Phase Eight: Registration 

If you make it to this phase, you deserve a dance break. Your trademark has made it to registration! Whoo-hoo! That means that your trademark is officially protected. Your trademark rights prohibit other people from using your trademark to sell their goods or services. Within two months the final review of in-use applications, the USPTO will issue an official registration certificate. Within 2 weeks of an acceptance of your Statement of Use, the USPTO will issue an official registration certificate. Barring unforeseen circumstances, you’re officially OFFICIAL! However, don’t lose sight. Registration is only the beginning. Now that you are protected you must be diligent in keeping would-be infringers off of your trademark. You must also maintain your registration with USPTO. Failure to maintain your trademark will result in it being canceled or expired. If that happens, you’ll have to start all over. Unless the federal trademark process excites you that much, it’s probably best to avoid having to do that.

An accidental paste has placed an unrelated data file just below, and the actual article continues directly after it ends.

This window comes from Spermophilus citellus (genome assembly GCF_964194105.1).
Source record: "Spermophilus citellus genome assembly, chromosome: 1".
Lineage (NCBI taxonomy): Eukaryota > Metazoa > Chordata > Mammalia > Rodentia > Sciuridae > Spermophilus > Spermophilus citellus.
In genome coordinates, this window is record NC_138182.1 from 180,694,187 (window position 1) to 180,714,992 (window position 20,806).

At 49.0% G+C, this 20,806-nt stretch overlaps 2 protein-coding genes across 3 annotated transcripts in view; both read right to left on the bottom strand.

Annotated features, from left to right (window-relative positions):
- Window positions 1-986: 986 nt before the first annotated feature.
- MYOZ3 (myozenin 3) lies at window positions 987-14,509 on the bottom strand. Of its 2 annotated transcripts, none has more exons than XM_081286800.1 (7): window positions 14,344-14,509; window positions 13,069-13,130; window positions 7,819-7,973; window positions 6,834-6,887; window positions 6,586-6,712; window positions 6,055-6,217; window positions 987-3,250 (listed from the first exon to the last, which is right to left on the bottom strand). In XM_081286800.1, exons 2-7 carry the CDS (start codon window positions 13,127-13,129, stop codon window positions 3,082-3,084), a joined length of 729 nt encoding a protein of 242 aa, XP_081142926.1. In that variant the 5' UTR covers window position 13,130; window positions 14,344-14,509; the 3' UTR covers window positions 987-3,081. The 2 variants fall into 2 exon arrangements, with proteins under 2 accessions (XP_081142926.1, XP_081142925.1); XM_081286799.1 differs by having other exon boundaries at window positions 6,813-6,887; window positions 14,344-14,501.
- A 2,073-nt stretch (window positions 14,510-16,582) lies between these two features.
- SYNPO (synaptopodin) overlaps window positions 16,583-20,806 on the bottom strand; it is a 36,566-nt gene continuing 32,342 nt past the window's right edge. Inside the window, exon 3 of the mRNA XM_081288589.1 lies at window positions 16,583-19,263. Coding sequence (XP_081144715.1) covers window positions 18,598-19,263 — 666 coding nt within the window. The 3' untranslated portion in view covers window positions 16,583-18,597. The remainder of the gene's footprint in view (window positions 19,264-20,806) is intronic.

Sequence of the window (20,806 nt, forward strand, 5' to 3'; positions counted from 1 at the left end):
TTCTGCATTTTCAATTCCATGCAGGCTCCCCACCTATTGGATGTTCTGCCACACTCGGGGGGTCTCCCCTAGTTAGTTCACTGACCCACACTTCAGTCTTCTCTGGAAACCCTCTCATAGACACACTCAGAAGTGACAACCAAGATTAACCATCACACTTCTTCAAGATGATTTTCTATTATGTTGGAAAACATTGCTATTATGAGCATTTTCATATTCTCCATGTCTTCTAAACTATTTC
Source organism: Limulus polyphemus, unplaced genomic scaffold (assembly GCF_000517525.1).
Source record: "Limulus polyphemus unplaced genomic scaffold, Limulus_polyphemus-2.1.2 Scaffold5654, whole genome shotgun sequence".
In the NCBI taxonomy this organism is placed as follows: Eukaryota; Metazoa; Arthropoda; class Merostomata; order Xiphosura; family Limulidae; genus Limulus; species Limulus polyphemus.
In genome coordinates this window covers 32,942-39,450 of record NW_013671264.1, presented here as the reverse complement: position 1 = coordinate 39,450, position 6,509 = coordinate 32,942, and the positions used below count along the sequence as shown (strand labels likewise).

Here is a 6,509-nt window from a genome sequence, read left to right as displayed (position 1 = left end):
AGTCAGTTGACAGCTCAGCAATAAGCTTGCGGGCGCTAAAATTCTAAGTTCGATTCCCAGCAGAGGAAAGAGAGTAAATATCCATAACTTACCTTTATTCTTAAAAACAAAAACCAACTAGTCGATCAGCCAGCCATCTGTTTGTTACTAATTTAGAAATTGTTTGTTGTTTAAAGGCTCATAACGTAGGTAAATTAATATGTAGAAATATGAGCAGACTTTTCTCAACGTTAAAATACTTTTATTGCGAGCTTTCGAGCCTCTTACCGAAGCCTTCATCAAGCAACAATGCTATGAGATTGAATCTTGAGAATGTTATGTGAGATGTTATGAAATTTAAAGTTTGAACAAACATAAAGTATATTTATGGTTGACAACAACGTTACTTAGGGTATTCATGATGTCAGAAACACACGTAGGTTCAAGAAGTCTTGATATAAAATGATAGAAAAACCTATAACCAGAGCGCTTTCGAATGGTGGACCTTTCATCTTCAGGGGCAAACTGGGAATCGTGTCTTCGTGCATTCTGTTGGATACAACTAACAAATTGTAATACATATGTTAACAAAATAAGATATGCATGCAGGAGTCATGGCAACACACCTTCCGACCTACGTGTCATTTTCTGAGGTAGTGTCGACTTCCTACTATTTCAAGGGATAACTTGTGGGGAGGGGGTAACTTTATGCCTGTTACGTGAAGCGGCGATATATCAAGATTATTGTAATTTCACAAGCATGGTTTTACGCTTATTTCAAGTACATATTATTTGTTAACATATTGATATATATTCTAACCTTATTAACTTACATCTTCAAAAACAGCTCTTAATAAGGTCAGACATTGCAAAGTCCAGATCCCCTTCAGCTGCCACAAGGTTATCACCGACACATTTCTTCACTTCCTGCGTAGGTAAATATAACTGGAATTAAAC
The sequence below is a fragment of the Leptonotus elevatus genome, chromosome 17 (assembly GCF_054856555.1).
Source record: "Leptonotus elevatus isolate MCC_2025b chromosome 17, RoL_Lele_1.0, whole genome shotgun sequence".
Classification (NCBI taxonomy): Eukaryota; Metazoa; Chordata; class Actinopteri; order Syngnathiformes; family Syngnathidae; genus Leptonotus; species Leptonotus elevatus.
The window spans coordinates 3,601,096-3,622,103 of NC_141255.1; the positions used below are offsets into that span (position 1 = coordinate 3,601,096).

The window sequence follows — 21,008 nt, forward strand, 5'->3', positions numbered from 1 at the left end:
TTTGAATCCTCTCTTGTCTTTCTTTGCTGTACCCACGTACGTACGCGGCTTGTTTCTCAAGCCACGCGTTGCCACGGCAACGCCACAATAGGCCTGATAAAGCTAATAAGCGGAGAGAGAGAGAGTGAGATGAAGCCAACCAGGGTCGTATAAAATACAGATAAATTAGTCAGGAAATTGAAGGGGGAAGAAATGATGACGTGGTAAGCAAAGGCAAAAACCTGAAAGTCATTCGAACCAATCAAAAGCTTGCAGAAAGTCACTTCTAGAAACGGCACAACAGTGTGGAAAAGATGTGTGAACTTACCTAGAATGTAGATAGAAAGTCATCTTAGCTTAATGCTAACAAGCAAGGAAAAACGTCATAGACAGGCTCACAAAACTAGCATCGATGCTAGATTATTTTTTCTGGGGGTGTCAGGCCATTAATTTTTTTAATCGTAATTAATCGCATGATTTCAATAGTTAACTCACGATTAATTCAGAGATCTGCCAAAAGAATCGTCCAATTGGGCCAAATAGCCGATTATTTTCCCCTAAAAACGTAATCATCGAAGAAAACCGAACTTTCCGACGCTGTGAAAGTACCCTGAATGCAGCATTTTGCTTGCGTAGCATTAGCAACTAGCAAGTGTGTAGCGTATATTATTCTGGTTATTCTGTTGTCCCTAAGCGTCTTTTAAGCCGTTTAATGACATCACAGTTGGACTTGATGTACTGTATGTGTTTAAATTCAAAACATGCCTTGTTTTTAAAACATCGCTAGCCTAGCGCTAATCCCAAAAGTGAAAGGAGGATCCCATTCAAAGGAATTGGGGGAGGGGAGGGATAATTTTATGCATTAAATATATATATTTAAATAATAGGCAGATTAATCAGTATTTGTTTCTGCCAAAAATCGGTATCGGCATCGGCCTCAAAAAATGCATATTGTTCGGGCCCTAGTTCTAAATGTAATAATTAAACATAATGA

Come back next month when we discuss the post-registration process.